In the end, after having not used much MS Windows since around the beginning of the XP era, when I came back, at first I read some of the dialogs, then I realized 90% of them weren't really readable to begin with. And then I realized they hide dirty installs in those dialogs that they trained you to ignore...

          Meh. Anyway, those a

    • I think the only effective preventative measures are the automated ones. Unfortunately, so many of these work relatively poorly, blocking intended software updates or changes. Ultimately though, I think improvement of the automatic process blockers/killers is the best place to put effort -- not redesigning warning dialogs for people to click through or "approve/deny".

      Most users, in my experience, don't even know what's safe to approve or deny when they're prompted. With so much software doing automatic upda

  • by barakn (641218) on Tuesday January 07, 2014 @02:54PM (#45890111)

    "concrete, specific warnings" and "not technical"

    • Re: (Score:3, Funny)

      by Tablizer (95088)

      "concrete, specific warnings" and "not technical"

      "Don't click the purple button shaped like the bow-tie Justin Beiber wore on 'Dancing with Stars' last week".

      See, it can be done.

    • I've gone through pieces of my software and made sure that each error message is clear and understandable, and explains exactly what the user needs to do to fix the problem.

      It's not easy, requires a lot of debugging, and I estimate that it will at least double the time of development of moderately complicated projects (if all you have is a webpage like facebook, you can say, "please reload the page" or "try again in ten minutes" and hopefully that will fix things).

      The time is doubled, and you don't nor
  • So why are we giving malware programmers suggestions?
  • The only malware alerts I get from web sites popping up an advert claiming "my mac is running slow" offering me to download: malware.
    Ofc. I ignore those warnings ...

  • like, say, banning for life websites serving up crapware... in the case of malware ads, banning the ad sites. and submitting the site info automatically to Spamhaus and the like. there are so many "oh, gee, we blocked content from Internet Explorer" boxes every day that it's meaningless. the content is NOT from IE, it's from slopbucket.adserver.ru or wherever.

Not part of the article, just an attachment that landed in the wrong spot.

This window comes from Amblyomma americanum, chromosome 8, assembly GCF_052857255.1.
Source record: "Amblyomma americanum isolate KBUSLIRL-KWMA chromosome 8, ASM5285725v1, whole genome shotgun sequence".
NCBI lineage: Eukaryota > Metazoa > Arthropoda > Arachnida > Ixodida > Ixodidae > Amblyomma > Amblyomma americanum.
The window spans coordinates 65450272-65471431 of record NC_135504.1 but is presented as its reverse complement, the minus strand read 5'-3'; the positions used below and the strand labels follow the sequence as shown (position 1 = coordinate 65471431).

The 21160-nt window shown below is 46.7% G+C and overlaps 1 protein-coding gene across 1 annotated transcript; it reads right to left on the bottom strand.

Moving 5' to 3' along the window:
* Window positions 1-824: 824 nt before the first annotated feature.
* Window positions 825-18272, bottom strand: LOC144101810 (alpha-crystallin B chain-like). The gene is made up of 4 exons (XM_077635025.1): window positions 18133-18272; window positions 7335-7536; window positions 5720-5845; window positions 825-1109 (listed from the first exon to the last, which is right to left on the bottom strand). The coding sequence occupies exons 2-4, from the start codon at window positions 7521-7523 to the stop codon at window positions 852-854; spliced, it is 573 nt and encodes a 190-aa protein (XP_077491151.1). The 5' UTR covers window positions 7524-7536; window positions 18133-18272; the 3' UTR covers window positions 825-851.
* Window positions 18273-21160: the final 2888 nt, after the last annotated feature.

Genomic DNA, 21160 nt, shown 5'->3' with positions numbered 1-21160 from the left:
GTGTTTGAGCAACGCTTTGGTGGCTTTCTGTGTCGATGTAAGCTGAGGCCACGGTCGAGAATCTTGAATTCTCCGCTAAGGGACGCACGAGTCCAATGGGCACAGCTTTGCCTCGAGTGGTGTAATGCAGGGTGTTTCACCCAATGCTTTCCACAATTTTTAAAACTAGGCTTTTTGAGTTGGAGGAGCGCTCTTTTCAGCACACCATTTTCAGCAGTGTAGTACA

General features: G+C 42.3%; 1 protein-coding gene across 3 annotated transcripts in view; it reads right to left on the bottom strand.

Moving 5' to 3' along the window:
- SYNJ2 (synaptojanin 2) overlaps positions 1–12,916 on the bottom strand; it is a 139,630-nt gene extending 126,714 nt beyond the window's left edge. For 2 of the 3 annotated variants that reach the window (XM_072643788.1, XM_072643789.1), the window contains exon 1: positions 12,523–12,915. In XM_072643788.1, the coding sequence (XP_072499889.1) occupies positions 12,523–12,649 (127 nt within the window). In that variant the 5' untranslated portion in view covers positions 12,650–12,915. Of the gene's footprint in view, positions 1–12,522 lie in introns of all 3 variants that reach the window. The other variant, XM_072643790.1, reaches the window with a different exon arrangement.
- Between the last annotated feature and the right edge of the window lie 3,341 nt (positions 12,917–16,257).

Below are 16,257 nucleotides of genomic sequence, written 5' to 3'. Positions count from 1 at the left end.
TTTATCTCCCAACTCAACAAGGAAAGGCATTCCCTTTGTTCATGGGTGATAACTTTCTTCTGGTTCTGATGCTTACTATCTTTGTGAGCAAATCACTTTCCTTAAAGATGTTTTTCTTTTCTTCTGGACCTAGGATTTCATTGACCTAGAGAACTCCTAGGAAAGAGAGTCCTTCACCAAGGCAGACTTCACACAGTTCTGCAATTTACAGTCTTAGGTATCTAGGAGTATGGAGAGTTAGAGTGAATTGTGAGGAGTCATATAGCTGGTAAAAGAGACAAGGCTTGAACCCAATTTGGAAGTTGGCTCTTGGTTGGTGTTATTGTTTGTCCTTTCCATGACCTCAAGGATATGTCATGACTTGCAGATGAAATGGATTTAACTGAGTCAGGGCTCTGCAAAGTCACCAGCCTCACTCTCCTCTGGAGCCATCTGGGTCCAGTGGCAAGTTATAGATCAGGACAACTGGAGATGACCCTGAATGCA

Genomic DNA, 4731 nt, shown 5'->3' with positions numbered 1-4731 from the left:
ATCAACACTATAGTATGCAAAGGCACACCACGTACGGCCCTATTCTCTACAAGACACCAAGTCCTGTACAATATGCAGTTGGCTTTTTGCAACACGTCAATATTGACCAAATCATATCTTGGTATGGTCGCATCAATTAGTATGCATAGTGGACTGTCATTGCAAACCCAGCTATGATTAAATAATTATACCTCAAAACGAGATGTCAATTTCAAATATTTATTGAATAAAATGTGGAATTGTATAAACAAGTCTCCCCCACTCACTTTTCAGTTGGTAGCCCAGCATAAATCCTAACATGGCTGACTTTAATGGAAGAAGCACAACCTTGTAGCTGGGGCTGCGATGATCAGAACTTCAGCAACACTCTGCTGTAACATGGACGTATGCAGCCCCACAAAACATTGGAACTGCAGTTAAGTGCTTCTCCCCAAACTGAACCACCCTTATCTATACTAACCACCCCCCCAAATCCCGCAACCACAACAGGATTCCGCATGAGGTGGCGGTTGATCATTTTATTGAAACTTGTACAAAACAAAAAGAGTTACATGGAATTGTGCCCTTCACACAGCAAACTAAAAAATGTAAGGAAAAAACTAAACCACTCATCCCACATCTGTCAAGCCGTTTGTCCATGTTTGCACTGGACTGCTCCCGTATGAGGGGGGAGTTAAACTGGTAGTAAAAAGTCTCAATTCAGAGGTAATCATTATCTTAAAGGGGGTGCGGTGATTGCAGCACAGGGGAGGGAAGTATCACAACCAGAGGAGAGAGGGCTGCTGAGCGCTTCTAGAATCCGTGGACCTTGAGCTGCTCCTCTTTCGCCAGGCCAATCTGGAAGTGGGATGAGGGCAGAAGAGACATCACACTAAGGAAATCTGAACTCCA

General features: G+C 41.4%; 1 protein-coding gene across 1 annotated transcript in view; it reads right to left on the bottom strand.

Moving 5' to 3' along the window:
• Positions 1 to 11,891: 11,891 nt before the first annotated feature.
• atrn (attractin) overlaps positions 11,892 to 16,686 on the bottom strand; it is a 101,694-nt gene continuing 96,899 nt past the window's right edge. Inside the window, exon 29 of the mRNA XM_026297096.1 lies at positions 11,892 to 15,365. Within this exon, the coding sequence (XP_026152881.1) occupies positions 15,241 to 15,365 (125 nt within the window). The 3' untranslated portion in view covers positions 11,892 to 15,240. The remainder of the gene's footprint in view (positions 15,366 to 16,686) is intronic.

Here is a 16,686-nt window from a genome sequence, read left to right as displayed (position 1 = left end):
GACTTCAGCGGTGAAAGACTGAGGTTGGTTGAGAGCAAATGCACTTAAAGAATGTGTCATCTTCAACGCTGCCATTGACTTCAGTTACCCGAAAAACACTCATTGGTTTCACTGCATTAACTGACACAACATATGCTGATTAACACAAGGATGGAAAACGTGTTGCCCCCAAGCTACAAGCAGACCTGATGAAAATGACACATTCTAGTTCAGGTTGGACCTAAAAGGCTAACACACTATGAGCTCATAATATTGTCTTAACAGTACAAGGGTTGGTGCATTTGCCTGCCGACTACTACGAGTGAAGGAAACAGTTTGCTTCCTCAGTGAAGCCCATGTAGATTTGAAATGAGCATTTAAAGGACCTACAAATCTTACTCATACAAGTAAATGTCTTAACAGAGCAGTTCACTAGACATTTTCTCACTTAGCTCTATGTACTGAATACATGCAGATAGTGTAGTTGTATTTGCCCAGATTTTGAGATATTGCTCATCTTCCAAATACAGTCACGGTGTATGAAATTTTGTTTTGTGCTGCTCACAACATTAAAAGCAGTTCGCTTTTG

• I'm not usually one to take exception to published research, but I am skeptical of this. The real problem here is that most people view computers as little black boxes that use a lot of elves and magic to keep them working. Malware, viruses, whatever, are as understandable to most people as ergot was to the Puritans in Salem, 1692. Substituting one sort of warning for another is not going to make a significant difference "in the wild," because people's frame of reference doesn't put them in the right min
    • by jader3rd (2222716)

      The real problem here is that most people view computers as little black boxes that use a lot of elves and magic to keep them working.

      There's the problem. We need to inform people that computers are little black boxes that use smoke to keep them working. How do I know? Because every time I've seen the smoke escape from the computer, it stopped working.

      • The real problem here is that most people view computers as little black boxes that use a lot of elves and magic to keep them working.

        There's the problem. We need to inform people that computers are little black boxes that use smoke to keep them working. How do I know? Because every time I've seen the smoke escape from the computer, it stopped working.

        The empirical evidence is, indeed, compelling. My results correspond to your own.

  • Generic malware that mimic alerts to fool computer users to click to download an exploit might be largely ineffective and often ignored. Researchers, however, have proposed a change to the status quo, believing instead that malware should be re-architected to include the same concrete, specific warnings that will be used in the future to maintain the status quo.

    The more things change, the more they remain the same...

  • You should totally click on this link. Your mom thought it was cool.

  • The problem is that we shouldn't need the warnings at all.

    Say your kid finds a web site that offers an awesome free game, and so he downloads it. Why shouldn't your computer be able to run that game (or virus) in such a way that it isn't able to take over your entire computer? The idea that programs should be able to do anything on a computer that the user running them is authorized to do is completely outdated.

    When users want to access arbitrary files and make massive changes to their filesystem, they us

    • Because it's a lot harder than you think it is.

      Part of what you apparently want is sandboxing, which is a great idea in theory but tends to fail in practice. Java applets are sandboxed, for example, and everybody's telling me not to trust them at all. Turns out it's really hard to make a secure sandbox that allows useful actions. Moreover, there's increased pressure to allow general-purpose applications to run in the browser.

      It really isn't easy to separate actions into "would be approved by the use

  • EZ-Warning.exe has encountered a problem and needs to
    close. We are sorry for the inconvenience.

    If you weren't in the middle of something, this wouldn't have made you
    angry about our buggy code.

    Please yell at Microsoft and IT about this problem they can't fix.

    We have created an error report that won't matter if you send to us. PRISM will treat
    this report as key information on how to better exploit and profile you.

    To see what data the NSA deems innocuous, click here.
    No, over there on the buttons not these wo